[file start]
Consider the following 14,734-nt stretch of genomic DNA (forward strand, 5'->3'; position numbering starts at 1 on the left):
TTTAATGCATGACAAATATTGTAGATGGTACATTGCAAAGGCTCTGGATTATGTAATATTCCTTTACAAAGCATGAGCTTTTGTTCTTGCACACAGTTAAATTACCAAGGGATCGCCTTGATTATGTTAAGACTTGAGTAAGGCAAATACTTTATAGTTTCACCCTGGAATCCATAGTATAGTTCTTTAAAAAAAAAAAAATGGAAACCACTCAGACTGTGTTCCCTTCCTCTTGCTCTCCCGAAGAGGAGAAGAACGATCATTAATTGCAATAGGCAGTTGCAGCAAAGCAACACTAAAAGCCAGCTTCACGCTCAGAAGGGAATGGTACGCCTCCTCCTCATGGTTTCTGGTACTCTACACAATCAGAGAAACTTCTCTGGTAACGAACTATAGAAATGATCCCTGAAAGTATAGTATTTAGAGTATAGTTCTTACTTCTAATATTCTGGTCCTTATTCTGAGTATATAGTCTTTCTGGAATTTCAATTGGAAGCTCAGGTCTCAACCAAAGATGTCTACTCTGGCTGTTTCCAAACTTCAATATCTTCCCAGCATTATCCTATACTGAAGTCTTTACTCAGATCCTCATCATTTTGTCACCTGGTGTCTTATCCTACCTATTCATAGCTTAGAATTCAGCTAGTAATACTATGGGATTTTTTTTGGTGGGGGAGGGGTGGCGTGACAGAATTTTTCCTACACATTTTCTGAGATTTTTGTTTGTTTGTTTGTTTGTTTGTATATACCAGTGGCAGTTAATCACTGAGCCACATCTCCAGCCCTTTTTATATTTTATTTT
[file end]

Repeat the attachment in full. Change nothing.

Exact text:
Consider the following 14,734-nt stretch of genomic DNA (forward strand, 5'->3'; position numbering starts at 1 on the left):
TTTAATGCATGACAAATATTGTAGATGGTACATTGCAAAGGCTCTGGATTATGTAATATTCCTTTACAAAGCATGAGCTTTTGTTCTTGCACACAGTTAAATTACCAAGGGATCGCCTTGATTATGTTAAGACTTGAGTAAGGCAAATACTTTATAGTTTCACCCTGGAATCCATAGTATAGTTCTTTAAAAAAAAAAAAATGGAAACCACTCAGACTGTGTTCCCTTCCTCTTGCTCTCCCGAAGAGGAGAAGAACGATCATTAATTGCAATAGGCAGTTGCAGCAAAGCAACACTAAAAGCCAGCTTCACGCTCAGAAGGGAATGGTACGCCTCCTCCTCATGGTTTCTGGTACTCTACACAATCAGAGAAACTTCTCTGGTAACGAACTATAGAAATGATCCCTGAAAGTATAGTATTTAGAGTATAGTTCTTACTTCTAATATTCTGGTCCTTATTCTGAGTATATAGTCTTTCTGGAATTTCAATTGGAAGCTCAGGTCTCAACCAAAGATGTCTACTCTGGCTGTTTCCAAACTTCAATATCTTCCCAGCATTATCCTATACTGAAGTCTTTACTCAGATCCTCATCATTTTGTCACCTGGTGTCTTATCCTACCTATTCATAGCTTAGAATTCAGCTAGTAATACTATGGGATTTTTTTTGGTGGGGGAGGGGTGGCGTGACAGAATTTTTCCTACACATTTTCTGAGATTTTTGTTTGTTTGTTTGTTTGTTTGTATATACCAGTGGCAGTTAATCACTGAGCCACATCTCCAGCCCTTTTTATATTTTATTTT